How hard is hard work?
It’s a bomb, or rather I bombed… an assessment.
So I had my 109 Basic Ruby interview assessment for Launch School (LS) at 2AM in the morning, and unfortunately it did not go as I hoped, not even close. There was a big disparity between what I expected and the results. Nobody likes failing, and when one fails then negative thoughts and doubts follow, possibly even a little embarrassment. Now, I wanted to do the assessment — I was confident enough. Maybe I should have waited longer, made obvious by the fact that I bombed it, but I wanted to do it anyway, knowing full well it might not go as I wanted. I can do any number of exercises, readings and watch videos, but it’s hard to gauge my progress unless I am really challenged.
You could argue that it’s a waste to use an assessment.
I’ll start off by saying that I did not finish all the exercises before taking the assessment, and it most certainly would not have hurt to finish it before. However, I did spend most of the time I had available studying in other ways. I did CODEWARS, practiced and built upon exercises from the videos provided by LS, reviewing things that I felt I struggled with the most. So despite not doing all the exercises, I believed I studied smart — spending many hours on something doesn’t mean the time was spend efficiently or smartly.
Taking all of this inconsideration I can safely say the problem wasn’t not spending enough time studying. I believe the problem is more problematic. The main point is that it wasn’t enough, and the biggest wakeup call was my perception of what ‘enough time’ is. Everything from 100 to 109 amounts to quite a lot, but it doesn’t seem like that at first. Some people fly through the course and retain all or more than others, each person is different and is able to achieve the results with different amount of work put in to it.
So everyone is different, which is why this is very important. There is no such thing as “spending too much time” on something, including in coding. I have deadlines and a time frame in which I would like(need) to finish this course. Not just finish it, but achieve “MASTERY” in it — Not scrape the bottom and barely pass, but pass with high standard and achievement that I can rely on and be proud of reaching.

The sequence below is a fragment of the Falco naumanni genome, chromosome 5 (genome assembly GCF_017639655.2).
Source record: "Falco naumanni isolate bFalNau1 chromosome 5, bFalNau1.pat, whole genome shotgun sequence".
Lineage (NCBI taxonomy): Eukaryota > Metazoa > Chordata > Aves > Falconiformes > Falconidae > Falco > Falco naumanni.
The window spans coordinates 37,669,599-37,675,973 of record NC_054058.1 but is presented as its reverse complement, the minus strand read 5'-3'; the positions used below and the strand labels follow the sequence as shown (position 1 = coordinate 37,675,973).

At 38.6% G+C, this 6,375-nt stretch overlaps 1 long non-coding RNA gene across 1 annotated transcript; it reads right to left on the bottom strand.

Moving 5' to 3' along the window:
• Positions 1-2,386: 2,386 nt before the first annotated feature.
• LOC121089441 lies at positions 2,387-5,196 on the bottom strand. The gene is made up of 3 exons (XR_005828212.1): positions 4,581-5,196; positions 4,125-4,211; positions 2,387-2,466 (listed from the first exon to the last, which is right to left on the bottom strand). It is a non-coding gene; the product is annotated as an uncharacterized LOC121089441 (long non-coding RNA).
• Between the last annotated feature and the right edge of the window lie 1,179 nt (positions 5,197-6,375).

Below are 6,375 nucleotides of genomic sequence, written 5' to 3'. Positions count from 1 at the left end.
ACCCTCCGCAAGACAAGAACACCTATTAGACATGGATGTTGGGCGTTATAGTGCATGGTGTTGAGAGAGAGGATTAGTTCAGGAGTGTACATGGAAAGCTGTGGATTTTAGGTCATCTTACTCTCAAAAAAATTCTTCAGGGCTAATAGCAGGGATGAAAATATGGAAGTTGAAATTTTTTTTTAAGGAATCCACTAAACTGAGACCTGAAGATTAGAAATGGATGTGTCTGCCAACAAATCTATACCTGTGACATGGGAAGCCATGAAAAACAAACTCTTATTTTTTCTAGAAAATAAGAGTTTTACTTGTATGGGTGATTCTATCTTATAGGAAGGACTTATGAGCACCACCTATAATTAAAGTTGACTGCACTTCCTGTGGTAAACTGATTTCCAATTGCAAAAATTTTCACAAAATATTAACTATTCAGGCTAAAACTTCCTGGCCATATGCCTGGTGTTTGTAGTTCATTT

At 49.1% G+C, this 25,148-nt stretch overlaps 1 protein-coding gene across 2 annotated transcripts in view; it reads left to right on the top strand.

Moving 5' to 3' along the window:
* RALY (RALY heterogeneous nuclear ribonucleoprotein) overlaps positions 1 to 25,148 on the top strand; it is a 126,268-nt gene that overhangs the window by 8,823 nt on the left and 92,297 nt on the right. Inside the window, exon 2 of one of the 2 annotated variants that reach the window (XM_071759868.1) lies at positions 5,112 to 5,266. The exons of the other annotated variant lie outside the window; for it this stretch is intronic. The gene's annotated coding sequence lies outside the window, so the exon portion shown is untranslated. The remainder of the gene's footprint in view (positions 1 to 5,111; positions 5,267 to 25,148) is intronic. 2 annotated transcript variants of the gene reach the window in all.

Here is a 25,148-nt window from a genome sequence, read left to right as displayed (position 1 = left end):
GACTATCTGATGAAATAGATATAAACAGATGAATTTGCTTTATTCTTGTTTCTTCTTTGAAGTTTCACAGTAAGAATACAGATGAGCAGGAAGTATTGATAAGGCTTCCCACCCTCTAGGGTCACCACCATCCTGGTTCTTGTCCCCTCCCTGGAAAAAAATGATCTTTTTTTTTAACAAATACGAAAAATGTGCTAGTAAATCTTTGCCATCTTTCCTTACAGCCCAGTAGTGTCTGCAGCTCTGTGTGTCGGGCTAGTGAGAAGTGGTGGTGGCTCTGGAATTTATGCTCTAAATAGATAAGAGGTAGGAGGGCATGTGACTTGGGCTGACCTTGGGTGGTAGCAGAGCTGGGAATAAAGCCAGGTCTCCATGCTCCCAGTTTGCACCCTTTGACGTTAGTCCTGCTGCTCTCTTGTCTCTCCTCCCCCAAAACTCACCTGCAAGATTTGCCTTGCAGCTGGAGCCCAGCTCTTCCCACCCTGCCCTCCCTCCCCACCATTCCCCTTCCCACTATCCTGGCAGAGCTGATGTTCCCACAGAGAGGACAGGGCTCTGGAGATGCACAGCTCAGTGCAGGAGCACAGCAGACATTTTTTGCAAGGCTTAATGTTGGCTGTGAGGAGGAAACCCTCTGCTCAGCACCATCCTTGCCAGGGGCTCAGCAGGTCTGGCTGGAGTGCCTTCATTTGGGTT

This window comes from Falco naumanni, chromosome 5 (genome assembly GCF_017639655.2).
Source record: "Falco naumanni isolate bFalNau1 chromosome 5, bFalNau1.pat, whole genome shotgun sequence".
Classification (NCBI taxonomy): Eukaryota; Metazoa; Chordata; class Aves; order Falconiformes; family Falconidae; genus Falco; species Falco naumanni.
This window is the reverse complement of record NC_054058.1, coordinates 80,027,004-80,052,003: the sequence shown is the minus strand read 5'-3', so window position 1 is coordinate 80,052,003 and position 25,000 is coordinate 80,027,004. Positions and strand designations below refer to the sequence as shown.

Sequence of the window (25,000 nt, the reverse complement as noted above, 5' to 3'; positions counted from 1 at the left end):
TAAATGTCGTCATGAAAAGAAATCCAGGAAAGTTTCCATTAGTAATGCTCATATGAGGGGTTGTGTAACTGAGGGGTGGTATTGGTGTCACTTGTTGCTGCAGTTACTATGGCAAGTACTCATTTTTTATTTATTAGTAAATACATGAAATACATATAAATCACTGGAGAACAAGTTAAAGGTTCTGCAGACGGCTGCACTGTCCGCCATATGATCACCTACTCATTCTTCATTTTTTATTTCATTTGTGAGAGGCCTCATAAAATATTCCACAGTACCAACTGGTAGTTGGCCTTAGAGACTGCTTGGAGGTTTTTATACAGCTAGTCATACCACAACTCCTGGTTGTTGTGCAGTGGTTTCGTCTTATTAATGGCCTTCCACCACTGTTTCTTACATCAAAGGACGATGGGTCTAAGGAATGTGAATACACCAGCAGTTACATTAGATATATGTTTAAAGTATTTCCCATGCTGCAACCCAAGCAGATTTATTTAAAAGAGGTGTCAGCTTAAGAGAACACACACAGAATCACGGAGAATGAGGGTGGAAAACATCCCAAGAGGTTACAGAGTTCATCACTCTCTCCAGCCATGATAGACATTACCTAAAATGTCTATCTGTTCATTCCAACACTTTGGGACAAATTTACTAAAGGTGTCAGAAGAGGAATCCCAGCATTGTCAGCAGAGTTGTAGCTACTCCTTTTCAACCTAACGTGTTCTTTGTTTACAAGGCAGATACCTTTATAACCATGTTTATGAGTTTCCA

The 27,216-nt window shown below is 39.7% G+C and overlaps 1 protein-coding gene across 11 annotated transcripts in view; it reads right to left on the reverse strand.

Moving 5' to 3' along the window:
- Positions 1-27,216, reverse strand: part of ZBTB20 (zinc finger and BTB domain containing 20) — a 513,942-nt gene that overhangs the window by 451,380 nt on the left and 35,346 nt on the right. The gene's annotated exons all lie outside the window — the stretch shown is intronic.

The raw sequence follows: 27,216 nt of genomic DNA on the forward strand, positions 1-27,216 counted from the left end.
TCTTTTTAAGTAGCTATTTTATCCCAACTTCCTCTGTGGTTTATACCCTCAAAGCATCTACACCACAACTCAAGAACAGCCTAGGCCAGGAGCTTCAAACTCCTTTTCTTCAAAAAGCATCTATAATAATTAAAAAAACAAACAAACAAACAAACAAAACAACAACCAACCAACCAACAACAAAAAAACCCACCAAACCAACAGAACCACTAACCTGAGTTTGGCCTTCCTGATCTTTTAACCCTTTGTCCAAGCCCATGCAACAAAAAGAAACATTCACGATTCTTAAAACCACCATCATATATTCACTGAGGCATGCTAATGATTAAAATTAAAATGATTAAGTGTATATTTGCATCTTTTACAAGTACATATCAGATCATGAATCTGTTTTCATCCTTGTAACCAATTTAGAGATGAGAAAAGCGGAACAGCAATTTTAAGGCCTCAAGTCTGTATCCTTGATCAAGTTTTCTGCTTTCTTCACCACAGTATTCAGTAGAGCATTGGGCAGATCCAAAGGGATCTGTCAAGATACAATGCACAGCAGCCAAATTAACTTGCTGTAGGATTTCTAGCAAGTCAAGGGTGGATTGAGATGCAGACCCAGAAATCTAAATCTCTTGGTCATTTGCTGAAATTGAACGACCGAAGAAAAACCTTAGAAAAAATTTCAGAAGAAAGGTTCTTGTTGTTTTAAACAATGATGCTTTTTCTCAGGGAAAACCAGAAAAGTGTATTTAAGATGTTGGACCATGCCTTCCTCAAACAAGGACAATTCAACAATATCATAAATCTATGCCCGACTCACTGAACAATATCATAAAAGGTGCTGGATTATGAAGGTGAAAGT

I mean, “If you do something, do it right!”, right?
However, what is the point of a deadline if you do not achieve the goal you set out to achieve. Deadlines are in some cases good for motivation, if they are extendable and achievable. You can’t write a 400-page novel in 2 hours, so trying to do that is not only unrealistic, it’s foolish.
I understand that it’s not so much how long you study as it is how well you study, as I mentioned earlier. Both are important, but studying smart is definitely the ‘smart’ thing to do. Launch School is not the only one talking about “Mastery based learning”. There are dozens of posts and blogs about students talking about smart studying, and not setting deadlines, and taking one’s time to do everything properly, but it’s hard to understand and grasp that if you haven’t necessarily experienced it yourself.
Every time I saw someone talk about those topics, I listened, but I didn’t really break it down and truly understand it well enough or take it to heart as well as I should have. It is hard to truly understand someone else’s experiences. The instructor made a good point. “What’s ‘studying hard’?” Define what counts as “studying hard”. It’s like asking how long a string is. — The answer is that it’s different for everyone and doesn’t really matter. If it takes you 200 hours to what someone else did in 100 hours, then that’s just something you have to do and accept. Re-evaluating how you study might improve the time spend on something, but the effort needed to achieve the end goal is different for us all.
My failure in this assessment(my own words, not LS) sucks — it’s not nice, but I learned that I have a lot to learn and am in dire need to re-evaluate my study habits. I have not lost my motivation, nor my desire to reach high standards of achievement!
So in closing, I should have waited, I should have done many things differently, but I believe I needed this fail in order to succeed. Each failure has a positive side that should be noted and remembered, because what doesn’t kill us only makes us stronger… if we let it.
I’m not used to putting my thoughts to writing, so this blogging is a learning experience in itself.
EDIT: When I use the word “FAIL” it is purely my own words, and not LS. I believe the term they use is “Not Yet”, which has a much more positive usage and meaning than simply “failed”.